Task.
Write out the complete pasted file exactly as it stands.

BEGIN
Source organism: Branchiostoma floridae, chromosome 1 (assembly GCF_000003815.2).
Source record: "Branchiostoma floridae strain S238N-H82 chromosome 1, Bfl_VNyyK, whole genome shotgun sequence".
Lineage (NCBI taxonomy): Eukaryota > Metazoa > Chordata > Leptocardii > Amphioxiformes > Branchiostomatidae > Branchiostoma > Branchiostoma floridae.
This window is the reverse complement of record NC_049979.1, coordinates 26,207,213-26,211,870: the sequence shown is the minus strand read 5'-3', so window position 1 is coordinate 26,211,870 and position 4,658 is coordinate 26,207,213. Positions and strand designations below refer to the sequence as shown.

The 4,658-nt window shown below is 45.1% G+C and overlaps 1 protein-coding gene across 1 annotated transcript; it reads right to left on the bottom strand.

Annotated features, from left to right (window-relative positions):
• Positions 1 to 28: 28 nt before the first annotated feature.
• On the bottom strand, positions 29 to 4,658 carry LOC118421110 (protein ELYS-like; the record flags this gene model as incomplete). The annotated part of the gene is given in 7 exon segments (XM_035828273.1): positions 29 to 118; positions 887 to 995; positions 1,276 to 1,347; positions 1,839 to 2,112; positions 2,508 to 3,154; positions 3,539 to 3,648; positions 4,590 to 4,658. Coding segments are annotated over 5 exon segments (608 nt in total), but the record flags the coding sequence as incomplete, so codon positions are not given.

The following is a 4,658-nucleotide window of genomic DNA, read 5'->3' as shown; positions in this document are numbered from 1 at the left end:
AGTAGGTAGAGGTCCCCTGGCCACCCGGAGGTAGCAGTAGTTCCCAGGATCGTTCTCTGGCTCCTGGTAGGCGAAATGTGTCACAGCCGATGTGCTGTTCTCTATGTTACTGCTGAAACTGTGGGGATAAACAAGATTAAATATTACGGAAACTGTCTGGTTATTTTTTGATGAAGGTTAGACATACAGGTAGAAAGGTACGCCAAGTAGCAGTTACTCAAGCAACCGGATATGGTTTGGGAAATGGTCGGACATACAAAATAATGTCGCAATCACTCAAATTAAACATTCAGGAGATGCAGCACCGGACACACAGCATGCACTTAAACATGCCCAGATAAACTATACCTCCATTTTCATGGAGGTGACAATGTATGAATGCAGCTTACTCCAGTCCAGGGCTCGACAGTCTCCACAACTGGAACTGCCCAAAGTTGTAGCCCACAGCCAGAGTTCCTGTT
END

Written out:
Source organism: Branchiostoma floridae, chromosome 1 (assembly GCF_000003815.2).
Source record: "Branchiostoma floridae strain S238N-H82 chromosome 1, Bfl_VNyyK, whole genome shotgun sequence".
Lineage (NCBI taxonomy): Eukaryota > Metazoa > Chordata > Leptocardii > Amphioxiformes > Branchiostomatidae > Branchiostoma > Branchiostoma floridae.
This window is the reverse complement of record NC_049979.1, coordinates 26,207,213-26,211,870: the sequence shown is the minus strand read 5'-3', so window position 1 is coordinate 26,211,870 and position 4,658 is coordinate 26,207,213. Positions and strand designations below refer to the sequence as shown.

The 4,658-nt window shown below is 45.1% G+C and overlaps 1 protein-coding gene across 1 annotated transcript; it reads right to left on the bottom strand.

Annotated features, from left to right (window-relative positions):
• Positions 1 to 28: 28 nt before the first annotated feature.
• On the bottom strand, positions 29 to 4,658 carry LOC118421110 (protein ELYS-like; the record flags this gene model as incomplete). The annotated part of the gene is given in 7 exon segments (XM_035828273.1): positions 29 to 118; positions 887 to 995; positions 1,276 to 1,347; positions 1,839 to 2,112; positions 2,508 to 3,154; positions 3,539 to 3,648; positions 4,590 to 4,658. Coding segments are annotated over 5 exon segments (608 nt in total), but the record flags the coding sequence as incomplete, so codon positions are not given.

The following is a 4,658-nucleotide window of genomic DNA, read 5'->3' as shown; positions in this document are numbered from 1 at the left end:
AGTAGGTAGAGGTCCCCTGGCCACCCGGAGGTAGCAGTAGTTCCCAGGATCGTTCTCTGGCTCCTGGTAGGCGAAATGTGTCACAGCCGATGTGCTGTTCTCTATGTTACTGCTGAAACTGTGGGGATAAACAAGATTAAATATTACGGAAACTGTCTGGTTATTTTTTGATGAAGGTTAGACATACAGGTAGAAAGGTACGCCAAGTAGCAGTTACTCAAGCAACCGGATATGGTTTGGGAAATGGTCGGACATACAAAATAATGTCGCAATCACTCAAATTAAACATTCAGGAGATGCAGCACCGGACACACAGCATGCACTTAAACATGCCCAGATAAACTATACCTCCATTTTCATGGAGGTGACAATGTATGAATGCAGCTTACTCCAGTCCAGGGCTCGACAGTCTCCACAACTGGAACTGCCCAAAGTTGTAGCCCACAGCCAGAGTTCCTGTT